Including panel lines in a design is a good way to eliminate darts, without losing the fitted shape of the garment. They are also a great way to add interest to a design. There are countless variations, and it is also a great way to include more than one fabric in your design if you would like (if you fancy a splash of contrast fabric like me). 

What are princess panels?

'Princess panels' are panels that are shaped around the bust, to create a nice fit (without the need for darts), but can also be an interesting design detail. 


Princess panels can cut through the pattern from the shoulder line to the waist, or they can cut through the pattern starting at the armhole and running down to the waist. I'll show you how to create both options, although they use basically the same method - and it's really up to you which you would prefer. If you are a beginner, I'd suggest drafting the version from the shoulder seams, as it can be easier to sew. The curve required to have princess panels coming from the armhole can be a little trickier to sew (but totally manageable if you've got some pins and patience). 

I will be using the basic bodice in the example, but you can create princess panels on any fitted top pattern with waist darts. 

Option #1 : Drafting princess panels from shoulder seam


1. Trace a copy of the pattern you will be adjusting.

2. Draw a straight line through the centre of both darts. 


3. You will be separating the pattern into two pieces, and eliminating the darts all together - creating a 'side panel' and 'centre front panel' that are sewn together to create the shaping over the bust.

4. Take a piece of pattern paper and trace the side panel piece. To avoid pointy breasts (and to make it easier to sew), you will need to change the rigid angles of the dart arms into a smooth curve along the panel line.


5. On another piece of paper, trace the second panel (centre front panel) once again smoothing out the angles of the dart arms to create a smooth curve.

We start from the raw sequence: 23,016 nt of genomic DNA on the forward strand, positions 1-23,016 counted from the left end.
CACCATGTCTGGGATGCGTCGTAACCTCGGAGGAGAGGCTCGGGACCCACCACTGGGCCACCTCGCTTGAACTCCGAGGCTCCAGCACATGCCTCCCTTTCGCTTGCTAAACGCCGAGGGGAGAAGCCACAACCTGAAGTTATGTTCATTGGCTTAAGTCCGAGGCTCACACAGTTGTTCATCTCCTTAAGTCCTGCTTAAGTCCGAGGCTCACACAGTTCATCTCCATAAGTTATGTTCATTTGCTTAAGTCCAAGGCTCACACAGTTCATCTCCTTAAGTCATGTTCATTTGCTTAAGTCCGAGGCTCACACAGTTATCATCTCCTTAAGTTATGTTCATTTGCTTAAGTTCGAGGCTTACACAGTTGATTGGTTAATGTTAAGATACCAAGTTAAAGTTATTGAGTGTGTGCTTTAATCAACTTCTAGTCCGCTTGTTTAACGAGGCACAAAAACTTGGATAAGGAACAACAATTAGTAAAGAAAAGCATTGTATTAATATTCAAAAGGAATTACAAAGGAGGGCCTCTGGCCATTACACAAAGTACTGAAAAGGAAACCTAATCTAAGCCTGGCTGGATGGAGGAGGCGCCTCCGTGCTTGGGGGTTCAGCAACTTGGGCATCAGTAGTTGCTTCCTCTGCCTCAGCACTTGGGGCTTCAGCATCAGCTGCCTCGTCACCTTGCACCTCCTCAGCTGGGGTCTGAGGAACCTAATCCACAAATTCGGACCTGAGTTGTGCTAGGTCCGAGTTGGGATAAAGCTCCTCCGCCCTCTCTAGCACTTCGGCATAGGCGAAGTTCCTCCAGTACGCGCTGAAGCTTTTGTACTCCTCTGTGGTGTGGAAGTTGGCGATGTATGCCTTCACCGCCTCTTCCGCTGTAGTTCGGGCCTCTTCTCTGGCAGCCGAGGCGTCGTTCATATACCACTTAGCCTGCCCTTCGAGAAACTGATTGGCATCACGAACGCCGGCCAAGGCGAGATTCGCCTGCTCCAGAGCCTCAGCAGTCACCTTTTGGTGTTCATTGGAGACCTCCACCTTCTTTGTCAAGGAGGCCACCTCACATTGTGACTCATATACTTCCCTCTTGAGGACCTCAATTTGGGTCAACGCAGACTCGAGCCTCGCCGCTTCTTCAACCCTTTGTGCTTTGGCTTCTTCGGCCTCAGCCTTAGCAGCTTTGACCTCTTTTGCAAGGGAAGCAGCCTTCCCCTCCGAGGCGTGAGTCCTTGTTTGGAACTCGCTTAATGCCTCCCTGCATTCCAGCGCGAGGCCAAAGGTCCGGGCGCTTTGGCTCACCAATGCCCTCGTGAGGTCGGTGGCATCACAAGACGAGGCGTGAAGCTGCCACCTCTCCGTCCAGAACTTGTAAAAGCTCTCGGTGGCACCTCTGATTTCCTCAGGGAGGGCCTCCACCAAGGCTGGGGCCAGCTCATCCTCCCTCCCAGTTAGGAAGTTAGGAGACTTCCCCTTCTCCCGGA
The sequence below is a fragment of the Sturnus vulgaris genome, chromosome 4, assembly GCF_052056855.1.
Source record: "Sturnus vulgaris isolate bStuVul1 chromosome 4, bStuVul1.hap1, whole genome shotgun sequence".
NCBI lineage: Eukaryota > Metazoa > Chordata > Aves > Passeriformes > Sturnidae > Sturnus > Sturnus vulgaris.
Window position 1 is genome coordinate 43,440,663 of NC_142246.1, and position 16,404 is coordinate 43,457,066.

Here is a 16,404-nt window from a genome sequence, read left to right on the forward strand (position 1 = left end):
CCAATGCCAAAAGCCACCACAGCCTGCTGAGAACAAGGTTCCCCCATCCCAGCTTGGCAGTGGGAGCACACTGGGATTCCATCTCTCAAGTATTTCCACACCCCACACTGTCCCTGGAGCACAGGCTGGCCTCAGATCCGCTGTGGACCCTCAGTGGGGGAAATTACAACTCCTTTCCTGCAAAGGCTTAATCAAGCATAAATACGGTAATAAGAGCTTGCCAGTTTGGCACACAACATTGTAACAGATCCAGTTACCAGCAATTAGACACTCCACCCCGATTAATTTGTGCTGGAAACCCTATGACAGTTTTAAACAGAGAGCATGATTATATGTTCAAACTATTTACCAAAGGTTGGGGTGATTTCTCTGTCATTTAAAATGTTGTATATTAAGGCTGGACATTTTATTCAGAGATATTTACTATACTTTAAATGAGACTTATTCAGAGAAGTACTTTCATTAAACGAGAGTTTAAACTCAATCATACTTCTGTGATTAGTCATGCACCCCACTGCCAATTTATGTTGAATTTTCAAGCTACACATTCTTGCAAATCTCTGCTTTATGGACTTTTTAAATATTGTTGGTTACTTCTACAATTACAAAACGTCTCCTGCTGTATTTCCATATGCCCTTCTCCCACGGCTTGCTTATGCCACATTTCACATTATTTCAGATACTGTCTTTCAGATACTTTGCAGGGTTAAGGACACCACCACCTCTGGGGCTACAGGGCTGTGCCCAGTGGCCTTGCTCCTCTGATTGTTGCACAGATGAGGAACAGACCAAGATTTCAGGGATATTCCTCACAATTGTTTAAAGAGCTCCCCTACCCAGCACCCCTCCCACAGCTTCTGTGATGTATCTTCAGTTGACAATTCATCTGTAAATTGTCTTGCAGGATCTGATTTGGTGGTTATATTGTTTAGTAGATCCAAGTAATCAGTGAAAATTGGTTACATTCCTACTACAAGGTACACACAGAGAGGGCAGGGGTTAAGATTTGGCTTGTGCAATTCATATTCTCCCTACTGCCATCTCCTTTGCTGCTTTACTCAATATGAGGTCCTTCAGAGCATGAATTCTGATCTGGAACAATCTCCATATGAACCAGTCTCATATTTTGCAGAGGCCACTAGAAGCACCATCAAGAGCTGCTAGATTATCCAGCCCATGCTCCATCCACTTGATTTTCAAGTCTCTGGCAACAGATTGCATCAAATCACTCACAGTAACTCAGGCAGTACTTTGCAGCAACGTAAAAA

6. You now have two separate pattern pieces and no darts!

The next steps are to check that the curves on each piece are the same length (I'll do a post about how to do this next week), add seam allowance and pattern markings (you will need a grainline, cutting instructions, and notches along the curve). 


If you would prefer to have the panel lines coming from the armhole of the bodice, you will need to start with a dart in the armhole. If your dart is located elsewhere (for example, in the shoulder like it was in the previous example) you will need to start by moving the dart to the armhole. 


1. Trace a copy of the pattern you will be adjusting. I will be using the basic bodice in the example (with darts transferred to armhole), but you can create princess panels on any fitted top pattern with waist darts. 

2. Draw straight lines through the centre of each dart. These lines will intersect at the bust point. 


3. Just like in the previous example, you will be separating the pattern into two pieces, and eliminating the darts all together - creating a 'side panel' and 'centre front panel.'



4. Take a piece of pattern paper and trace the side panel piece. Draw a line that follows the lower dart arm at the armhole, and gradually curves as it approaches the dart point (start curving the line a couple of centimetres back from the dart point). Continue the curved line so that it meets the outside arm of the waist dart and continue tracing along dart arm to the waist.

5. You will see that this new line has removed the sharp corner at the bust point.


6. Take another piece of pattern paper and trace the centre front panel, once again creating a smooth curve to replace the dart arms. This time the curve will be concave, rather than the convex curve of the side front panel. 

7. As you can see, to make this curve, a small amount will need to be added at the point of the curve. This will even out the amount that was removed from the side front panel (this small triangle has been relocated from one side to the other).


8. To complete the patterns, you will need to check that the curved seams fit together. You will also need to add notches to the curve (which you can find in the same tutorial) to help guide you when sewing the curved seams together (as curves like this can be very tricky to sew and notches can be your saviour!) and add seam allowance (I'd suggest 1cm or 12mm).

And that's it, you have princess panels!

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Posted on June 8, 2016 and filed under pattern making tutorials.